The State introduced compelling evidence that Lioen knew his license had been revoked or suspended for DUI-alcohol in the past. Regardless of when Lioen committed his second DWLSR-DUI offense, evidence that he pleaded no contest on May 30, 2001, in his second DWLSR-DUI prosecution showed that he was aware on that date of at least one prior revocation or suspension that satisfied the requirements of HRS § 291-4.5(a). Lioen's knowledge of prior license suspensions for DUI-alcohol could also be inferred from evidence that he was sentenced to a license suspension for each of his four prior DUI-alcohol convictions. The State introduced Lioen's traffic abstract and driver's license records which established these license suspensions and DUI-alcohol convictions.
The State also proved that Lioen knew that he did not have a valid driver's license. Officer Taguma testified that on October 11, 2001, Lioen could not produce a driver's license and admitted he did not have one. Lioen was also present in court on May 30, 2001, when he was sentenced to a two-year license suspension for his second DWLSR-DUI conviction.
In light of Lioen's knowledge that his license had previously been suspended or revoked for DUI-alcohol and his knowledge that he did not have a valid driver's license, he acted recklessly in driving without determining whether his license remained revoked or suspended for DUI-alcohol. Had Lioen inquired about the status of his license, he would have learned that his license remained administratively revoked for life as the result of his prior DUI-alcohol arrests.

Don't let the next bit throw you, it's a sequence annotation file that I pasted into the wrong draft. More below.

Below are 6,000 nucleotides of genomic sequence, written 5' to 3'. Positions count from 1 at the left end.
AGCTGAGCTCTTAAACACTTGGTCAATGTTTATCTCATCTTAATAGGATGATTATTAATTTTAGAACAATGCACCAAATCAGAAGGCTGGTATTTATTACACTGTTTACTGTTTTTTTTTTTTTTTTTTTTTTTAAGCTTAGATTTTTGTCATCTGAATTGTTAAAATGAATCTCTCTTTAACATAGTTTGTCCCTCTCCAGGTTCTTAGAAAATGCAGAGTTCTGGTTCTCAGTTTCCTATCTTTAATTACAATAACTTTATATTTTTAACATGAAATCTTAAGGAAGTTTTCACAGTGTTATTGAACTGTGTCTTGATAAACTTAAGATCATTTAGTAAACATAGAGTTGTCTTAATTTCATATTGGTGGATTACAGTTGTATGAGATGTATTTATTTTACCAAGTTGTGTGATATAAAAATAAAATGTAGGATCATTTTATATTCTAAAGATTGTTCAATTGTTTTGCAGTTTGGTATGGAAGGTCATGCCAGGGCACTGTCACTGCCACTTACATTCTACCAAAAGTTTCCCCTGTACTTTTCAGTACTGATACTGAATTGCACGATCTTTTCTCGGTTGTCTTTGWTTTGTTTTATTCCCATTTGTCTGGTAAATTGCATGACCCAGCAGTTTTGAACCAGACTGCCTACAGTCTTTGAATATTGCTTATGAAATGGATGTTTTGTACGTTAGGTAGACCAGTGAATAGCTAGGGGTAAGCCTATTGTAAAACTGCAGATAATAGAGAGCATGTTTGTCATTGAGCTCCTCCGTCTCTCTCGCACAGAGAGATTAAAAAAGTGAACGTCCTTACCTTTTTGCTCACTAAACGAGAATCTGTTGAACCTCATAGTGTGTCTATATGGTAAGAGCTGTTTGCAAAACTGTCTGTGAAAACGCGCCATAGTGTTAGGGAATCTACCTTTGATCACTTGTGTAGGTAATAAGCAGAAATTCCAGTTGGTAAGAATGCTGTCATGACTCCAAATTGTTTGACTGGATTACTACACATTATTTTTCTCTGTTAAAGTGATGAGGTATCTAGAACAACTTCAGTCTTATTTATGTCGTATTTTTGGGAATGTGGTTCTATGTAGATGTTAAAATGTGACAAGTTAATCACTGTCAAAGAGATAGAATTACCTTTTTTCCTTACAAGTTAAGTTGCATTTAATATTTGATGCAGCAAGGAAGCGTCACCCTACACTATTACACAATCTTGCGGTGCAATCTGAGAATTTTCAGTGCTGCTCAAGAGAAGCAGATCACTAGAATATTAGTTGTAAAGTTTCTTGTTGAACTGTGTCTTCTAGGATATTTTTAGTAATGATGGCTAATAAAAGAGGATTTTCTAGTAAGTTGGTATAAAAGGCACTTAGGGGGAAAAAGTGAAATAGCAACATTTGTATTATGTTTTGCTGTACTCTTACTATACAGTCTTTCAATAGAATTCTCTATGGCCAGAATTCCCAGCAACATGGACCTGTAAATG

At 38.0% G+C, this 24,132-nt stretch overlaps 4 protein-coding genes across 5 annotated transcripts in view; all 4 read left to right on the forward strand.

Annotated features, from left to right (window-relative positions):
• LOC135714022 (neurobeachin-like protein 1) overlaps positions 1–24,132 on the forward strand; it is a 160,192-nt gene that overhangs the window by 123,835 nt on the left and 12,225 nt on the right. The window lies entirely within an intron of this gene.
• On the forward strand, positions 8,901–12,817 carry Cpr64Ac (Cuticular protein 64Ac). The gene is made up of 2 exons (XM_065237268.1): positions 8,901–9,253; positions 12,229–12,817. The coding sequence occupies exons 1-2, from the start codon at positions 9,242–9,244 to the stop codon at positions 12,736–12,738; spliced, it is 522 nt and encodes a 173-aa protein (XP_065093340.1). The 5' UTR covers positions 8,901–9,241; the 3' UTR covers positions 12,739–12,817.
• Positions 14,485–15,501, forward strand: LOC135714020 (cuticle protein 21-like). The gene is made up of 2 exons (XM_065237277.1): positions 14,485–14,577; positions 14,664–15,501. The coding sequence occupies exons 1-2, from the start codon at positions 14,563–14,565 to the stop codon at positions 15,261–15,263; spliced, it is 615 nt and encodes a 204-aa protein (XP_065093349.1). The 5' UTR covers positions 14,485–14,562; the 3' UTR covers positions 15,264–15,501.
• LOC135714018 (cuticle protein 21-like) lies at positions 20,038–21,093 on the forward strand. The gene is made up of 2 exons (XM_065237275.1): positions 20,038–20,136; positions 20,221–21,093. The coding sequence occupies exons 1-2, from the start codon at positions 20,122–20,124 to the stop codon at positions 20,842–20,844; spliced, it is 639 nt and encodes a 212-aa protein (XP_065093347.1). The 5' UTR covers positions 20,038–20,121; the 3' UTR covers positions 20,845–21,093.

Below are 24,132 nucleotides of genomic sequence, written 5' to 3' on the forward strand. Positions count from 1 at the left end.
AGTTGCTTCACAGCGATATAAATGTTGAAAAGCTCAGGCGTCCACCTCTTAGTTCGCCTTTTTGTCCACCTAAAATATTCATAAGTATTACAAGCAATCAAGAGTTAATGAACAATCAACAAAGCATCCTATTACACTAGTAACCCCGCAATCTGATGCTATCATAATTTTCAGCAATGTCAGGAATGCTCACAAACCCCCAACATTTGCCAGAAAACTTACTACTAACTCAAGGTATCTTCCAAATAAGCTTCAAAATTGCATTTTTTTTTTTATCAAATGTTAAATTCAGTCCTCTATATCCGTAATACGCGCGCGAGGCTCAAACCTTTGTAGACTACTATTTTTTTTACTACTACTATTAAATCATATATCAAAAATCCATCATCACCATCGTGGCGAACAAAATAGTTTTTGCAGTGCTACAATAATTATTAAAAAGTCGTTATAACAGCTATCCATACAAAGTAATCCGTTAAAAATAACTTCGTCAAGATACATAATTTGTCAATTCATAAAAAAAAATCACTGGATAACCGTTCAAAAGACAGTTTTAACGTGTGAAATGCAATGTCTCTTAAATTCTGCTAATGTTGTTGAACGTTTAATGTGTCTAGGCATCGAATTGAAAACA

Viewed in the light most favorable to the prosecution, we conclude that the State produced sufficient evidence to show that Lioen acted with a reckless mens rea with respect to the attendant circumstances of the DWLSR-DUI offense. Lioen's conscious disregard of the risk that his license remained revoked or suspended for DUI-alcohol on October 11, 2001, was “a gross deviation from the standard of conduct that a law-abiding person would observe in the same situation.” HRS § 702-206(3)(d).
C. The Trial Court Properly Admitted Evidence Regarding Lioen's Second DWLSR-DUI Conviction.
Lioen contends that the trial court erred in permitting Eugene Evans, the DPA in his second DWLSR-DUI prosecution, to testify that on May 30, 2001, Lioen pleaded no contest and was sentenced in that case. He argues that this testimony was inadmissible “other bad act” evidence under Rule 404(b) of the Hawai‘i Rules of Evidence (HRE). He further contends that this evidence was irrelevant and that its probative value was substantially outweighed by the danger of unfair prejudice. HRE Rules 401 and 403.
Under HRE Rule 404(b), “other bad act” evidence is admissible when 1) it is relevant and 2) its probative value is not substantially outweighed by the danger of unfair prejudice. State v. St. Clair, 101 Hawai‘i 280, 286, 67 P.3d 779, 785 (2003). A trial court's determination that evidence is relevant within the meaning of HRE Rule 401 is reviewed under the right/wrong standard. State v. Pulse, 83 Hawai‘'i 229, 247, 925 P.2d 797, 815 (1996). In contrast, decisions to admit evidence under HRE Rule 403 and HRE Rule 404(b) are reviewed for abuse of discretion. State v. Richie, 88 Hawai‘i 19, 37, 960 P.2d 1227, 1245 (1998). A trial court does not abuse its discretion unless it “clearly exceeds the bounds of reason or disregards rules or principles of law or practice to the substantial detriment of a party litigant.” State v. Matias, 74 Haw. 197, 203, 840 P.2d 374, 377 (1992) (internal quotation marks and brackets omitted).